*I received a free copy of this book, with thanks to the author and Eye and Lightning Books. The decision to review and my opinions are my own.*
Blurb: High priestesses are few and far between, white ones in Africa even more so. When Diane Esguerra hears of a mysterious Austrian woman worshipping the Ifa river goddess Oshun in Nigeria, her curiosity is aroused. It is the start of an extraordinary friendship that sustains Diane through the death of her son and leads to a quest to take part in Oshun rituals. Prevented by Boko Haram from returning to Nigeria, she finds herself at Ifa shrines in Florida amid vultures, snakes, goats’ heads, machetes, a hurricane and a cigar-smoking god. Her quest steps up a gear when Beyonce channels Oshun at the Grammys and the goddess goes global. Mystifying, harrowing and funny, The Oshun Diaries explores the lure of Africa, the life of a remarkable woman and the appeal of the goddess as a symbol of female empowerment.
This book wasn’t quite what I had expected, judging by the cover and description.
I imagined this would be a memoir of the author’s immersion in the Ifa religion and her spiritual experiences with the goddess Oshun, and to a certain extent this was the case. However it is clear throughout the book, and explicitly stated in the Afterword, that whilst she is interested and intrigued by both Ifa and Oshun, Diane Esguerra remains sceptical of Ifa and its rituals and retains her strong commitment to Buddhism.
Instead, the main focal points of the story – and of Diane’s adventures – are the strong and vibrant (white) women she meets – Adunni and Vassa – who both have fully committed to Ifa and its practices and allow Diane access to the rituals and beliefs that they follow. The author discusses within the book the problems around white women adopting African traditions and practices, but also firmly emphasises that these women are wholehearted and fervent in their beliefs and also in their respect for the people that they live among and their determination not to appropriate their belief system but instead to allow it room to flourish regardless of race or appearance.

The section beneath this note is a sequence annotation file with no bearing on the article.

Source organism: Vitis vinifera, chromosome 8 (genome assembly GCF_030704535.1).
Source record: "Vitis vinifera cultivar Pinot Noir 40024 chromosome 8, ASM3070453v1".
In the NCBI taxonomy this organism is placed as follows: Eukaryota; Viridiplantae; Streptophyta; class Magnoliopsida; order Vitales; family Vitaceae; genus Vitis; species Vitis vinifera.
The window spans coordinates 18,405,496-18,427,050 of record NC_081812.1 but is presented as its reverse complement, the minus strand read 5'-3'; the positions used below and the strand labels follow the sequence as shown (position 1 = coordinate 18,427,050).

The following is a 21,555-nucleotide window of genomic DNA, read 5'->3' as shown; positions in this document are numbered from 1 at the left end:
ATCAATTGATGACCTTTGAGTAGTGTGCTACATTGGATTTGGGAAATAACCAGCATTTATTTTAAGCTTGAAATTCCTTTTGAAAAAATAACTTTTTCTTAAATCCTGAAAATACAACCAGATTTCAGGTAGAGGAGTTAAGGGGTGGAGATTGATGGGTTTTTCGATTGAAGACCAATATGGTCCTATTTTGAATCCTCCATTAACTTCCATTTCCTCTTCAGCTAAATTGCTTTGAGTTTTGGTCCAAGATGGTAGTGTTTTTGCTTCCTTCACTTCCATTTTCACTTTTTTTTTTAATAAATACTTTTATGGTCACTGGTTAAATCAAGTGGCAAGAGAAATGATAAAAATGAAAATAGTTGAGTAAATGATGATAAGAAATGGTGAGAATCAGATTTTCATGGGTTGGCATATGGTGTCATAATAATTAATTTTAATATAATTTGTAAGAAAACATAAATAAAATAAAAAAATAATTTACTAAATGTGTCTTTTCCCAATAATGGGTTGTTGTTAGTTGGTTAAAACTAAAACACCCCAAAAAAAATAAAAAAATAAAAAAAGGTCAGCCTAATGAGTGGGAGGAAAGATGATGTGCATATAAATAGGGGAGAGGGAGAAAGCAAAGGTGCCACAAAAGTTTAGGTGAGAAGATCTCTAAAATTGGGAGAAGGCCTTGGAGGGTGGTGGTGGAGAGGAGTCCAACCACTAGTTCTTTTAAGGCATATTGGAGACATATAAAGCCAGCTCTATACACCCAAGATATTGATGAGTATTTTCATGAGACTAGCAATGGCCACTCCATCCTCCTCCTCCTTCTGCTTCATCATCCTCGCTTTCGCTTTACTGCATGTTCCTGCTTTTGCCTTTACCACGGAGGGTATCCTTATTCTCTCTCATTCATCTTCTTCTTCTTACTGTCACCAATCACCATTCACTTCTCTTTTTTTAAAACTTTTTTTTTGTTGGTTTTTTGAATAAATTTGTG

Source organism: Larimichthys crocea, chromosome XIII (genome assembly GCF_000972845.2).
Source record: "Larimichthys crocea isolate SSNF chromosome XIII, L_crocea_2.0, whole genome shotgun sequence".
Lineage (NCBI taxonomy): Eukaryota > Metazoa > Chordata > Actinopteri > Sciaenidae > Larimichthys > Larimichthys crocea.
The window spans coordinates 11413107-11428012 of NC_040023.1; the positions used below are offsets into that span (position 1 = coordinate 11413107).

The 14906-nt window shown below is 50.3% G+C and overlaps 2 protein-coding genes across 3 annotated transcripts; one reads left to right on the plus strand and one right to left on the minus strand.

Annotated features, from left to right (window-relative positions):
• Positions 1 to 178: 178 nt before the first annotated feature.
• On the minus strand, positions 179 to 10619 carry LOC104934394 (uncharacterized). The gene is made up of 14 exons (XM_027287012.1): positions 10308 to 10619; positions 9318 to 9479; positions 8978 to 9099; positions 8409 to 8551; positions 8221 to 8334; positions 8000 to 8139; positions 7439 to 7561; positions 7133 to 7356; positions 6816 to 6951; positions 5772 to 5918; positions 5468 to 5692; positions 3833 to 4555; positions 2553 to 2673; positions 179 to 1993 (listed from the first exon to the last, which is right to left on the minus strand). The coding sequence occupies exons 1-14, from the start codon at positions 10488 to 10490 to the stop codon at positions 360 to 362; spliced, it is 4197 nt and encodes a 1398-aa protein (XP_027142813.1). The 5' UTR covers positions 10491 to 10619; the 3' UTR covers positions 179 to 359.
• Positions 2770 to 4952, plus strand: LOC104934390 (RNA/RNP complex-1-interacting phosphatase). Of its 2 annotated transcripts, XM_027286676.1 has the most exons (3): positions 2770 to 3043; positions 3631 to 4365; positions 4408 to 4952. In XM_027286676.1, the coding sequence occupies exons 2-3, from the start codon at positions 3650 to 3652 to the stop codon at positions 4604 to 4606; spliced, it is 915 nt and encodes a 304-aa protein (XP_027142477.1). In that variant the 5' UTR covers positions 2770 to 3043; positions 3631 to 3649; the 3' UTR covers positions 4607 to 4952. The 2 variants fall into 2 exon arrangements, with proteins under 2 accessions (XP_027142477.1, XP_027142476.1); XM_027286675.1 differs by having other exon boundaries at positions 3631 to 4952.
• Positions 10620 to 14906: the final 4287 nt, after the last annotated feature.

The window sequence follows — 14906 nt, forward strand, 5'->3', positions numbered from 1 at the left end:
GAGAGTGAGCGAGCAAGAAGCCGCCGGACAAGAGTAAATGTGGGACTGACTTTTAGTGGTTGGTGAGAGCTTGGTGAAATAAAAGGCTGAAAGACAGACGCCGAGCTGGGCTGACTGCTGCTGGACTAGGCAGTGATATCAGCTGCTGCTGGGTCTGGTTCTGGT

Unfortunately, while Diane shares their respectful attitude, she clearly does not share their beliefs, and this shows as she holds herself at a distance from the rituals – half completing them, or completing them half-heartedly. She appears keen to get more involved in Ifa from an anthropological point of view, but then in practice she finds the prayers and actions embarrassing and even tiresome, even as she acknowledges their apparent efficacy when completed correctly.
The result is a fascinating study of Ifa and two of the prominent Western women who follow it, but lacks some of the heart and spirit that I had hoped for given the author’s experiences with the river Oshun and the statues/shrines of the goddess. I came away with an interest in finding out more about Ifa and Oshun, and a strong admiration for Adunni and Vassa and the work they do, but – like the author – I felt an emotional distance from the spiritual journey portrayed.
I was unaware, at the time, that this river was the Oshun River – the birthplace of the river goddess herself – or that it was her shrine I’d just entered. But what I do remember, after bathing my upper body in the water, is being taken over by a powerful feeling of connectedness to everything around me; a kind of euphoric love-fest, the like of which I’d never known.
– Diane Esguerra, The Oshun Diaries
The Oshun Diaries is available on Amazon right now!